Citigroup Inc. (NYSE: C) fell 51 cents to $54.44, while JPMorgan Chase & Co. (NYSE: JPM) was off 28 cents at $50.93. Adding to concerns about mortgages, New Century Financial Corp. (NYSE: NEW) fell $10.92, or 36.2 percent, to $19.24, a new 52-week low after the mortgage lender said it didn't properly account for some of the home loans it had to buy back.

Toll Brothers fell $1.04, or 3 percent, to $33.39 after saying its first-quarter home building revenue would fall by 19 percent. Hovnanian Enterprises Inc. (NYSE: HOV), another builder, was off $1.55, or 4.3 percent, at $34.74.

Walt Disney Co. (NYSE: DIS), which owns the ESPN and ABC television networks and its namesake theme parks, reported better-than-expected fiscal first-quarter earnings amid strong DVD sales for its "Pirates of the Caribbean" films. Disney slipped 19 cents to $35.29.

Electronic Data Systems Corp.'s (NYSE: EDS) fourth-quarter profit nearly doubled and contract signings, which help indicate how strong revenue will be in the future, rose sharply. The computer services company rose 84 cents, or 3.1 percent, to $27.92 after issuing a 2007 forecast that topped Wall Street's expectations.

The market was unimpressed despite a pickup in retail sales.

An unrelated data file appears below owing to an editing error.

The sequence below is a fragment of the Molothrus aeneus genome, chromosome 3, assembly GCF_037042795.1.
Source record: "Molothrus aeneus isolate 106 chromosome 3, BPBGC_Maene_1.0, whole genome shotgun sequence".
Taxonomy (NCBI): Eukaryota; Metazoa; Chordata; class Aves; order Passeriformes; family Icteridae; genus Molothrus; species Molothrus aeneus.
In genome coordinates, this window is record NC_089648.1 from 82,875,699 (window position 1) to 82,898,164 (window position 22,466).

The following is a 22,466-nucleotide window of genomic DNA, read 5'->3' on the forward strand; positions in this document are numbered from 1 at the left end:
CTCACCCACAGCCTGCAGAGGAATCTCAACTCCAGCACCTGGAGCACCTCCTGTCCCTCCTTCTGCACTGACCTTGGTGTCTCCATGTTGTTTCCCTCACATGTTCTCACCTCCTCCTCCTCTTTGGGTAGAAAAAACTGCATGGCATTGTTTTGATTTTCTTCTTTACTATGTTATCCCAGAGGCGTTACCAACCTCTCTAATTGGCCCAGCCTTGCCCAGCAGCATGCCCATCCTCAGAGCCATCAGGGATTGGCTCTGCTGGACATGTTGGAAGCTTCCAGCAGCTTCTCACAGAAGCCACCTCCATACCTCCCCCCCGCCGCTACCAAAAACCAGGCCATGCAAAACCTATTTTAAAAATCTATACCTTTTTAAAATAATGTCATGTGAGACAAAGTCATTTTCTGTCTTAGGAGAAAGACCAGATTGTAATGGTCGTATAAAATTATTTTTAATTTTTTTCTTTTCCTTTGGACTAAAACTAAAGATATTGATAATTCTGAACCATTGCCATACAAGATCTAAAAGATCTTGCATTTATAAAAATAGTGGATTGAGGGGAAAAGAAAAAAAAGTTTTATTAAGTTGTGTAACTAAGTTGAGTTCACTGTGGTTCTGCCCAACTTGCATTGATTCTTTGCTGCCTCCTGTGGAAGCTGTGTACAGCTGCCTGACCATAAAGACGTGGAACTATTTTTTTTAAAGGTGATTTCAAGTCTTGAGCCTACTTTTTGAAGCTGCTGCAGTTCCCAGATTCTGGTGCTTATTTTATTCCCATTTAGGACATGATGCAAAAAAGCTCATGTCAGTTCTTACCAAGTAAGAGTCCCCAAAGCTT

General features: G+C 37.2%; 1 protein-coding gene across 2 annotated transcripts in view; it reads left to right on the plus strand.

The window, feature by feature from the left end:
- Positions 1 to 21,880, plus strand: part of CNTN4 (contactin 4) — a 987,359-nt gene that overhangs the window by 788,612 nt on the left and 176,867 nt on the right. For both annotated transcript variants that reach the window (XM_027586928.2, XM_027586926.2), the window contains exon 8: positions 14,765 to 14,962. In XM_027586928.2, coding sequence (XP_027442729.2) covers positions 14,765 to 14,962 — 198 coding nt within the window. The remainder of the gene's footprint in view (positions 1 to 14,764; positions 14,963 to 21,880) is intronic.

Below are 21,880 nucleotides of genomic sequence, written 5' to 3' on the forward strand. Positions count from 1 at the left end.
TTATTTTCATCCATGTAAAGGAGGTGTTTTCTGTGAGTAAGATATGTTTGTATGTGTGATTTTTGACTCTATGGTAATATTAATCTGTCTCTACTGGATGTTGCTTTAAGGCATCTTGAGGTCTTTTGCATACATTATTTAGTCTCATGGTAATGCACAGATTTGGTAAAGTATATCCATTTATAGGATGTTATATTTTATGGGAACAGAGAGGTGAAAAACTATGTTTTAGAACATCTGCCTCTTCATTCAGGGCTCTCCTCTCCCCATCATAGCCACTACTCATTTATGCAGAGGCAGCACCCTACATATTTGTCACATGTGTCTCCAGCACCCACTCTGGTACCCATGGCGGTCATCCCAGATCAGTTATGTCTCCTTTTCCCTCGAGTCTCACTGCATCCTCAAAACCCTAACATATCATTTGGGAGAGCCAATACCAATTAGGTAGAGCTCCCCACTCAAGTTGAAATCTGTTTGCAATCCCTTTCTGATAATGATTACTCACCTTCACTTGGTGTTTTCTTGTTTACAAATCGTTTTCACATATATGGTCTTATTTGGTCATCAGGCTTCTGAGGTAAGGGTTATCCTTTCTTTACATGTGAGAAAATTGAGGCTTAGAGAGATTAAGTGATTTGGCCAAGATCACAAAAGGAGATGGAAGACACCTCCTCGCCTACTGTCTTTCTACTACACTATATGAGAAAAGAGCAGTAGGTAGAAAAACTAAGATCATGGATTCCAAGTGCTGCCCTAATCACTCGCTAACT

"A lot of consumers didn't do what people had hoped for in January," said Ryan Detrick, an analyst at Schaeffer's Investment Research in Cincinnati. "No one really missed a lot. There wasn't anyone that was really blowing up, but overall the market took it negatively," he said of the retailers.

"At the same time, the market has been going up and we're due for a sell."

Wal-Mart's (NYSE: WMT) January same-store sales, or sales at stores open at least a year, rose 2.2 percent. As it had for January, the company predicts same-store sales will rise 1 percent to 2 percent in February. Wal-Mart fell 27 cents to $48.31.

Sales at Federated Department Stores Inc. (NYSE: FD), parent of Macy's and Bloomingdale's, handily beat Wall Street's forecasts. January same-store sales increased 8.6 percent; Wall Street had been looking for a 4.6 percent rise. Federated rose $1.54, or 3.7 percent, to $42.86.

Clothing chain Gap Inc. (NYSE: GPS) rose 50 cents, or 2.6 percent, to $19.75 after its flat same-store sales were better than the decline analysts expected. The company also raised its fiscal 2006 profit forecast.

Declining issues outnumbered advancers by about 6 to 5 on the New York Stock Exchange, where consolidated volume came to 2.81 billion shares, compared with 2.62 billion Wednesday.

The Russell 2000 index of smaller companies rose 0.19, or 0.02 percent, to 816.39. The index passed 800 for the first time last week and set new closing and trading highs for the second straight day. The previous closing and trading high was 816.20.

Overseas, Japan's Nikkei stock average closed barely higher, showing a move of less than 0.01 percent. Britain's FTSE 100 ended down 0.36 percent, while Germany's DAX index was down 0.56 percent, and France's CAC-40 finished down 0.66 percent.


The Associated Press contributed to this report.